One of the thoughts Neale can change is his idea of failure. He says he is afraid to fail. But what is failure? There is no such thing. There is only LEARNING. When our actions result in success, we learn from that and keep repeating it. But when the results of our actions do not turn out as we would like them to, we do not FAIL, but LEARN what to avoid and change. Can you see that when we eliminate the idea of failure from our thoughts, we also eliminate the fear of failure?

Dorothea Brande (1893 ~ 1948) expresses her thoughts on the subject differently, and they are worth repeating: “All that is necessary to break the spell of inertia and frustration is this: Act as if it were impossible to fail. That is the talisman, the formula, the command of right-about-face which turns us from failure towards success.” In fact, there is no need to act as if it were impossible to fail because as long as we are persistent, right action always leads to success. It IS impossible to fail. For example, if you start lifting weights every day, you will grow stronger. It is impossible not to. It is impossible to fail.

Perhaps by now you can see the solution to all of Neale’s problems is to take ACTION. Take lack of confidence, for example. We don’t acquire confidence by sitting still and waiting for it to appear. It doesn’t pop up out of nowhere just because we want it. Rather, it is a natural consequence of taking right action. For instance, something was troubling Neale. Instead of sulking in self-pity, he decided to do something about it. He took a small action step by writing to me. Much to his surprise and pleasure, he received an answer. His small action step led to the discovery that he can wrest control of his life. He discovered action leads to power, pleasure, and confidence.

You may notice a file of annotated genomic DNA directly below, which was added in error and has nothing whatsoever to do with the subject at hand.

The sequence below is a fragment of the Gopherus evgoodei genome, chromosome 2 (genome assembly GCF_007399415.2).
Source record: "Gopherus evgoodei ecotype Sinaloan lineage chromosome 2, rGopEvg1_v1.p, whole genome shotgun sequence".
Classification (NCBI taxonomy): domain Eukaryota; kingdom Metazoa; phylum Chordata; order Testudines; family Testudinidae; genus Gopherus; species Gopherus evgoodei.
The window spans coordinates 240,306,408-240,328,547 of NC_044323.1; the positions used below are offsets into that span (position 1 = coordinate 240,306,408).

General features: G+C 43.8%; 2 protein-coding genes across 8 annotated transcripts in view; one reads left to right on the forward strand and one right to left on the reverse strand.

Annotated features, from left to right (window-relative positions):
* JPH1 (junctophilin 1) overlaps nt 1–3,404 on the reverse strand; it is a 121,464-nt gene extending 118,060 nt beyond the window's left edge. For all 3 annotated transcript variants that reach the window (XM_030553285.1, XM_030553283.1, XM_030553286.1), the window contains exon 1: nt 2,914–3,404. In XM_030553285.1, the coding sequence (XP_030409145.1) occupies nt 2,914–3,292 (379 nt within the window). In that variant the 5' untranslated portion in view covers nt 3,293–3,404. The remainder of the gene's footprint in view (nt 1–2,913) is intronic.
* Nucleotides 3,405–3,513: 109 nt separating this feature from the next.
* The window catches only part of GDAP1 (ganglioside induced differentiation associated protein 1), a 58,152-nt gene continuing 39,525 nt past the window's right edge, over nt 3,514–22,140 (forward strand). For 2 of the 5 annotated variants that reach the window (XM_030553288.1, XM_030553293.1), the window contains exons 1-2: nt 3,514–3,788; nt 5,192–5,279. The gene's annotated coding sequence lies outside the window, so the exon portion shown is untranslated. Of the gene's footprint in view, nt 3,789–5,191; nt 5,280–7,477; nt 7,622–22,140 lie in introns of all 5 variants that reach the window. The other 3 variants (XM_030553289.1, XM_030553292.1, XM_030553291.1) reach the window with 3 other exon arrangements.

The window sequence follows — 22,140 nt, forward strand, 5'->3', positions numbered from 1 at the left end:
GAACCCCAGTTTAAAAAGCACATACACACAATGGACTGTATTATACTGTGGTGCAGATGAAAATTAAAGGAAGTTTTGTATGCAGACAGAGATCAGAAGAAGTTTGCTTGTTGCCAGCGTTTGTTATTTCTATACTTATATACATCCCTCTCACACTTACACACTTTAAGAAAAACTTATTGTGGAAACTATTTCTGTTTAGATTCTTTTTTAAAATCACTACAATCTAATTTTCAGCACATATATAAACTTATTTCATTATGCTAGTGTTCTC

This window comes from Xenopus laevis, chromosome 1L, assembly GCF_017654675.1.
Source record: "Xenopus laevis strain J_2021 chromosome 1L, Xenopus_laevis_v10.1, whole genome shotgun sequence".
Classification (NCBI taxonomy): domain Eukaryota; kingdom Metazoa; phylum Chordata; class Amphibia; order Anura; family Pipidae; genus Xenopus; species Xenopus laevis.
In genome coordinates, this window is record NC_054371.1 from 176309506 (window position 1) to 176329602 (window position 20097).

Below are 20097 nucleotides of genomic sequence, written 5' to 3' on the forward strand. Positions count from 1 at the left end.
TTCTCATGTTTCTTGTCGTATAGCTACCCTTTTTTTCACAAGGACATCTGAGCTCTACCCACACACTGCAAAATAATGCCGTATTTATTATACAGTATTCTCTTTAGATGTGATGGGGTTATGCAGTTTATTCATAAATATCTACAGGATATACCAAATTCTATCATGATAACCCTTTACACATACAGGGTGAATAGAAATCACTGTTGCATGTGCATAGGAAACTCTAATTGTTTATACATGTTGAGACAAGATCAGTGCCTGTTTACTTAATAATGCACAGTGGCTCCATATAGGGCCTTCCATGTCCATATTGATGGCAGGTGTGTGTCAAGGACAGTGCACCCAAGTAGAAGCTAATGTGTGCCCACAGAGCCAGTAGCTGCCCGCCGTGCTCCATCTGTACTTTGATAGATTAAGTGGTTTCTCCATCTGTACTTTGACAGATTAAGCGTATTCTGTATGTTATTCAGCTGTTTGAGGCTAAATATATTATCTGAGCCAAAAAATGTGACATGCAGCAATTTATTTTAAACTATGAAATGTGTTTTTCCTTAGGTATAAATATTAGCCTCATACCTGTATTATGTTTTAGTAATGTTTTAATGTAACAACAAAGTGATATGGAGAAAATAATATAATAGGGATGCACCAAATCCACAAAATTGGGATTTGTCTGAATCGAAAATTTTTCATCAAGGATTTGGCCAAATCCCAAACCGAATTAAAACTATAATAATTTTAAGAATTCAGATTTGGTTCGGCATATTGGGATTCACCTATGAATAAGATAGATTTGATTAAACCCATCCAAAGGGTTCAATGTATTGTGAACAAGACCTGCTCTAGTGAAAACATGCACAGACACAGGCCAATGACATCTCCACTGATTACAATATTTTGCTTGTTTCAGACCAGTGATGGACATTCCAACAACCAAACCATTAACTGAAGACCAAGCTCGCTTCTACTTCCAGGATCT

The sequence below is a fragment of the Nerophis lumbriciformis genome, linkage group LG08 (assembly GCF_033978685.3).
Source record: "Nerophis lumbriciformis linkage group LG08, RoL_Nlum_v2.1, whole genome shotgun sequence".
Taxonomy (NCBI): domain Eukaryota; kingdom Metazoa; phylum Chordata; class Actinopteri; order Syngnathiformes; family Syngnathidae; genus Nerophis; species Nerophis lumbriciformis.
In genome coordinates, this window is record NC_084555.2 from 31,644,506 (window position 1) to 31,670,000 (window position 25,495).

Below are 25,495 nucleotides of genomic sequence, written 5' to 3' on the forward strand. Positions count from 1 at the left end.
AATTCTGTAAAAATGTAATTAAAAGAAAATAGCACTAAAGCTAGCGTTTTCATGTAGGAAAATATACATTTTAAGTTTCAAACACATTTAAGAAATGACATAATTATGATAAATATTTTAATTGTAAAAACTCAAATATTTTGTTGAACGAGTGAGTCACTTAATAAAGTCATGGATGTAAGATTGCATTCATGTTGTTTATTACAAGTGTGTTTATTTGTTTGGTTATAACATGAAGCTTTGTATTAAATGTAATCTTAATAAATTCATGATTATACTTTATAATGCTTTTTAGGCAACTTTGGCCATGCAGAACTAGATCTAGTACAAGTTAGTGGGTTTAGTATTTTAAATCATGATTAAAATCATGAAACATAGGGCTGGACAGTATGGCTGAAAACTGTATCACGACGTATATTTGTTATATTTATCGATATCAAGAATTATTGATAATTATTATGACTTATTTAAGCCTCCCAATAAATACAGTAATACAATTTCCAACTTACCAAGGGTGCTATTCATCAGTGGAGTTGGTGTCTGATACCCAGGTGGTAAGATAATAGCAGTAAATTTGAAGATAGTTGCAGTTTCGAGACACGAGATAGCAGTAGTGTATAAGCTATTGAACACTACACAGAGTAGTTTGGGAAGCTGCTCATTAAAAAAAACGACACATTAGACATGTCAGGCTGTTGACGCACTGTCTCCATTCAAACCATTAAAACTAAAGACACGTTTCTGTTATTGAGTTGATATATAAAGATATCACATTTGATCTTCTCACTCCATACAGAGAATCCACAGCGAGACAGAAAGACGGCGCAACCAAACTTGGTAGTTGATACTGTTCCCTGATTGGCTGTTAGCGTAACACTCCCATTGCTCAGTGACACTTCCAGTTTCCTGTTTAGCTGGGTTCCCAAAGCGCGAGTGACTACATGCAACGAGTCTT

The major hurdle he has to overcome is inertia. There, too, the solution is action. For example, if he wants to go to college, all he has to do is keep applying until he is accepted. Once accepted, all he has to do is keep studying until he graduates. It’s a simple plan. As long as one persists it’s impossible to fail. He took the first small step. Now all he has to do is continue taking small steps until he achieves his goals. He definitely has the power to do so. After all, he was once troubled by alcohol, but decided to join AA and ended up changing his life for the better. He can do it again.